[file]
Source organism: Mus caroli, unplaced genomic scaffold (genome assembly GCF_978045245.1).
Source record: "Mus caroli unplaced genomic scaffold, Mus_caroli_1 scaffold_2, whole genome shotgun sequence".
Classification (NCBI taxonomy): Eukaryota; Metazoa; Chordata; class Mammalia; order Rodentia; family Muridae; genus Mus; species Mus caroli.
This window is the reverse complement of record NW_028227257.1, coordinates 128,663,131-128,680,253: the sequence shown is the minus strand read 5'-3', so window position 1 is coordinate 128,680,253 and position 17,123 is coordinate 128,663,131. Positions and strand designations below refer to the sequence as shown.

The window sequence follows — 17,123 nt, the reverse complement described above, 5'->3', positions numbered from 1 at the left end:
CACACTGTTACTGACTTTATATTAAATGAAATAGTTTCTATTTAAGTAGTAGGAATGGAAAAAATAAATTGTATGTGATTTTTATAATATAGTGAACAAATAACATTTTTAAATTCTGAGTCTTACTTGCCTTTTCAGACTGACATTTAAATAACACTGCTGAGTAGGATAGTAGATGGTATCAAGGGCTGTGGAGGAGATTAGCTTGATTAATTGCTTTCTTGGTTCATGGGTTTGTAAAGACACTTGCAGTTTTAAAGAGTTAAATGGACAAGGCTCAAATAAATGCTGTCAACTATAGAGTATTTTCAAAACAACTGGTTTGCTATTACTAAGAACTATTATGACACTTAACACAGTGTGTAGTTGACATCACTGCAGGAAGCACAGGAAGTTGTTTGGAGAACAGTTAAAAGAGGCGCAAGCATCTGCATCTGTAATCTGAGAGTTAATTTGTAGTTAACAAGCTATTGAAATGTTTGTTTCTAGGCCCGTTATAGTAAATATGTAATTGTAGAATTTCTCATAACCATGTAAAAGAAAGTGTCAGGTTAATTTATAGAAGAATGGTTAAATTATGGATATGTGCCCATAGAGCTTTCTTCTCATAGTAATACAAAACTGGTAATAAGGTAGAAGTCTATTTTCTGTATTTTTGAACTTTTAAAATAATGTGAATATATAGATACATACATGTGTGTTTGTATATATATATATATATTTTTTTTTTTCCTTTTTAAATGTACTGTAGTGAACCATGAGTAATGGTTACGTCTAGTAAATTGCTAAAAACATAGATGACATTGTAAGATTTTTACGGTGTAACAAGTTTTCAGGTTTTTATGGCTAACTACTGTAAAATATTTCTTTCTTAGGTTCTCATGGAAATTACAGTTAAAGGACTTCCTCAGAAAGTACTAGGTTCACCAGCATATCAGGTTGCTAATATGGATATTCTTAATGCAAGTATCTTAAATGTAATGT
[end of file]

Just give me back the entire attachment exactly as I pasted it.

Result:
Source organism: Mus caroli, unplaced genomic scaffold (genome assembly GCF_978045245.1).
Source record: "Mus caroli unplaced genomic scaffold, Mus_caroli_1 scaffold_2, whole genome shotgun sequence".
Classification (NCBI taxonomy): Eukaryota; Metazoa; Chordata; class Mammalia; order Rodentia; family Muridae; genus Mus; species Mus caroli.
This window is the reverse complement of record NW_028227257.1, coordinates 128,663,131-128,680,253: the sequence shown is the minus strand read 5'-3', so window position 1 is coordinate 128,680,253 and position 17,123 is coordinate 128,663,131. Positions and strand designations below refer to the sequence as shown.

The window sequence follows — 17,123 nt, the reverse complement described above, 5'->3', positions numbered from 1 at the left end:
CACACTGTTACTGACTTTATATTAAATGAAATAGTTTCTATTTAAGTAGTAGGAATGGAAAAAATAAATTGTATGTGATTTTTATAATATAGTGAACAAATAACATTTTTAAATTCTGAGTCTTACTTGCCTTTTCAGACTGACATTTAAATAACACTGCTGAGTAGGATAGTAGATGGTATCAAGGGCTGTGGAGGAGATTAGCTTGATTAATTGCTTTCTTGGTTCATGGGTTTGTAAAGACACTTGCAGTTTTAAAGAGTTAAATGGACAAGGCTCAAATAAATGCTGTCAACTATAGAGTATTTTCAAAACAACTGGTTTGCTATTACTAAGAACTATTATGACACTTAACACAGTGTGTAGTTGACATCACTGCAGGAAGCACAGGAAGTTGTTTGGAGAACAGTTAAAAGAGGCGCAAGCATCTGCATCTGTAATCTGAGAGTTAATTTGTAGTTAACAAGCTATTGAAATGTTTGTTTCTAGGCCCGTTATAGTAAATATGTAATTGTAGAATTTCTCATAACCATGTAAAAGAAAGTGTCAGGTTAATTTATAGAAGAATGGTTAAATTATGGATATGTGCCCATAGAGCTTTCTTCTCATAGTAATACAAAACTGGTAATAAGGTAGAAGTCTATTTTCTGTATTTTTGAACTTTTAAAATAATGTGAATATATAGATACATACATGTGTGTTTGTATATATATATATATATTTTTTTTTTTCCTTTTTAAATGTACTGTAGTGAACCATGAGTAATGGTTACGTCTAGTAAATTGCTAAAAACATAGATGACATTGTAAGATTTTTACGGTGTAACAAGTTTTCAGGTTTTTATGGCTAACTACTGTAAAATATTTCTTTCTTAGGTTCTCATGGAAATTACAGTTAAAGGACTTCCTCAGAAAGTACTAGGTTCACCAGCATATCAGGTTGCTAATATGGATATTCTTAATGCAAGTATCTTAAATGTAATGT